World

US, South Korea Scraps Vigilant Ace 2018 Joint Military Exercise

The decision has been taken to give a push to ongoing denuclearization talks with North Korea

The United States and South Korea on Friday announced that they decided to scrap another major joint military exercise this year, to give a push to the ongoing denuclearization talks with North Korea.

According to chief Pentagon spokesperson Dana White, U.S. Defense Secretary Jim Mattis and South Korean Defense Minister Jeong Kyeong-doo took a joint decision to cancel the Vigilant Ace 2018, which had been scheduled in the month of December, when they met in Singapore on Friday. Vigilant Ace is an annual December air exercise.

Last year’s the Vigilant Ace involved 12,000 US troops and some 230 military aircraft from the US and South Korea. The purpose of a joint exercise between the U.S. and its allies is to ensure that the militaries are ready to effectively operate in wartime situations to deter any adversary.

White said that the decision had been taken to “give the diplomatic process every opportunity to continue.”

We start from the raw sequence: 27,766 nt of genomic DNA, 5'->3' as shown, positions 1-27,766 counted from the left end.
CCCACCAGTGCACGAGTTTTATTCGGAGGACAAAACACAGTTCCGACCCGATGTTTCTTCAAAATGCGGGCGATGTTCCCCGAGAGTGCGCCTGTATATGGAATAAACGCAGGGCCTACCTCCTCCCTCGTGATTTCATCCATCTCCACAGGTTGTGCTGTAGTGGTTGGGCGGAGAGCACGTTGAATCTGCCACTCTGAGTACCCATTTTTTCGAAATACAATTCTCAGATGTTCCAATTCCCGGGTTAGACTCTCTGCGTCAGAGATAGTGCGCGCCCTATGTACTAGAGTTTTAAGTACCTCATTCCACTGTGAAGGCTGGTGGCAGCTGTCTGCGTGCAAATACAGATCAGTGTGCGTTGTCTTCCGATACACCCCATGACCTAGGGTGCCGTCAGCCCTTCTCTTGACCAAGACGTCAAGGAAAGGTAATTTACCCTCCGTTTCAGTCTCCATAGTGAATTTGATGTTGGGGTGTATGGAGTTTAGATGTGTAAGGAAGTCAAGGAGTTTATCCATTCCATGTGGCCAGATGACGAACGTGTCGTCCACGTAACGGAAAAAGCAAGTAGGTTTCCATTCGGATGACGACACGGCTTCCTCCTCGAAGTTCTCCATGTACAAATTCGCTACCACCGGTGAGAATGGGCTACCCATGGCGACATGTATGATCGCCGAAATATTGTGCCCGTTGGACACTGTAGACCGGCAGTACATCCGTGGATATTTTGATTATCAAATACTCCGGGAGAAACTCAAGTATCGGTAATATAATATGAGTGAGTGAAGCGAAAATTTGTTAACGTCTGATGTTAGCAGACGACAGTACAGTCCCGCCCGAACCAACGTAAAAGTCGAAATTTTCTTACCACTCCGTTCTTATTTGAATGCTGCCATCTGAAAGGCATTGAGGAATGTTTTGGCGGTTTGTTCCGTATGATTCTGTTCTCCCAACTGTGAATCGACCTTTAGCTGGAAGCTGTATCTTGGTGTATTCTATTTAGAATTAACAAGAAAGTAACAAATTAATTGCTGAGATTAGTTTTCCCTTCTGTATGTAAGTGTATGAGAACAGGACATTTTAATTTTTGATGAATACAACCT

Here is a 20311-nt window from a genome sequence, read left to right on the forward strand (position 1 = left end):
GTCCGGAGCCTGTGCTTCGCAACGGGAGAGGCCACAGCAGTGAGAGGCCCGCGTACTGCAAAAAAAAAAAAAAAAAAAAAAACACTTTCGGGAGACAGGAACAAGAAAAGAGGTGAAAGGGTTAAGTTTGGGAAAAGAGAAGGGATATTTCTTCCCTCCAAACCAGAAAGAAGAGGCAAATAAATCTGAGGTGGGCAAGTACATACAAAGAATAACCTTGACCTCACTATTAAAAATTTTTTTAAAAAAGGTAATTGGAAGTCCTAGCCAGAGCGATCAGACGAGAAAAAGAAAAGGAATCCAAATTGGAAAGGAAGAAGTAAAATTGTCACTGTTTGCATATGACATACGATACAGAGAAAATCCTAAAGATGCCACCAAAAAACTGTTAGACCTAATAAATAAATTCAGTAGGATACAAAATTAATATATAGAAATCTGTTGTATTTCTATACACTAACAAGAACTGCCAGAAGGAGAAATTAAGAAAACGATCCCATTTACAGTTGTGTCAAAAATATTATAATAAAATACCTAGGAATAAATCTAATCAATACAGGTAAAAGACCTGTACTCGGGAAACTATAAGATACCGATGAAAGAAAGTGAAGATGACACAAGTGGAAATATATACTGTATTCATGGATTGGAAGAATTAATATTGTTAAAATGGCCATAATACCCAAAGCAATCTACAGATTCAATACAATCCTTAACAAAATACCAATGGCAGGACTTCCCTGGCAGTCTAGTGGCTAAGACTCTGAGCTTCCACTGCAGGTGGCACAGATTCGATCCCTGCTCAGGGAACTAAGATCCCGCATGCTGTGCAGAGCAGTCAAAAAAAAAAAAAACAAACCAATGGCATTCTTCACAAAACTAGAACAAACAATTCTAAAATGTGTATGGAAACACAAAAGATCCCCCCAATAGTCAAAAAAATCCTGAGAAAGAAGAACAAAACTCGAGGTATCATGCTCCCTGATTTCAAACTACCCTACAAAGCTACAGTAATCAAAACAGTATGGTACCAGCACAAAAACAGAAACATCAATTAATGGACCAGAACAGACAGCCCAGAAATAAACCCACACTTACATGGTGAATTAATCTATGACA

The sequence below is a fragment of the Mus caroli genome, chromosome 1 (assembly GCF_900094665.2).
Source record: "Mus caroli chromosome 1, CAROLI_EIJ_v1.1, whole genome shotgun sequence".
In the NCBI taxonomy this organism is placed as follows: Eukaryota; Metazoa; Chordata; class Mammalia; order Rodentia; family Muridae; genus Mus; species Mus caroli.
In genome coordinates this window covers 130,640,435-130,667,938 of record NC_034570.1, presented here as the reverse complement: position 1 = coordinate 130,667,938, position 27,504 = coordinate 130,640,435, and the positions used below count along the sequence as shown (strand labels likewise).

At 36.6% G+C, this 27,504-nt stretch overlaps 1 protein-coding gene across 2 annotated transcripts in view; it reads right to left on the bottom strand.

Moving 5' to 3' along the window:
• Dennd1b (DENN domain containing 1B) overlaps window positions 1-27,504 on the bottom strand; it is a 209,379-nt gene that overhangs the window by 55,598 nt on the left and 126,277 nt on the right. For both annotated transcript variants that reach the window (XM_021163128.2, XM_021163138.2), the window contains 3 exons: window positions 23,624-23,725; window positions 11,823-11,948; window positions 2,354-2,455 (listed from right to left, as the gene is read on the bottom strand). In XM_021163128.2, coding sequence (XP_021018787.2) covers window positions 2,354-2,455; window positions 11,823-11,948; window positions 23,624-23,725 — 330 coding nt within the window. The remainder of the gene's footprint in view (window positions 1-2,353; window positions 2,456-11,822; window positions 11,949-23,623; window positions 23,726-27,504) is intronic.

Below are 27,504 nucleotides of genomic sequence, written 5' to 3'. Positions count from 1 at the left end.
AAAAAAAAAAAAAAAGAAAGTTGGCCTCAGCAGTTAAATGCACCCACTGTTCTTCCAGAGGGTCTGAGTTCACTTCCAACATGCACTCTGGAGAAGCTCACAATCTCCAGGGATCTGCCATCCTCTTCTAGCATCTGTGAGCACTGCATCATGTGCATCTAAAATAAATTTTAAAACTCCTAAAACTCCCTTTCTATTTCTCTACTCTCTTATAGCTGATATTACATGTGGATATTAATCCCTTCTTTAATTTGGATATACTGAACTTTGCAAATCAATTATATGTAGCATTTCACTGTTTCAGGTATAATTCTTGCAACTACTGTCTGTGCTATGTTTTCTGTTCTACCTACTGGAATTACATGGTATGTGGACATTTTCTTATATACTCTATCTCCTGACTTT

“Both ministers are committed to modifying training exercises to ensure the readiness of our forces,” the chief Pentagon spokesperson continued. “They pledged to maintain close coordination and evaluate future exercises.”

Mattis was in Singapore for a meeting with Asian ministers of defense including his Japanese counterpart Takeshi Iwaya. White said in the statement that Mattis also consulted with Iwaya before taking the decision and they reaffirmed their commitment to regional security.

This is the second time that an annual large-scale military exercise the U.S. and South Korea has been canceled this year. Back in June, the Pentagon stalled the Freedom Guardian exercise scheduled for August after President Donald Trump abruptly announced that he disapproved of such joint military exercise calling them expensive and provocative.

The decision was taken as a goodwill gesture following Trump’s historic summit with North Korean leader Kim Jong Un in June 2018.  The two leaders are expected to meet again for a second summit sometime later this year.

Caroline Finnegan

A professionnal journalist for the past ten years, I cover global news and economic affairs for The Chief Observer.

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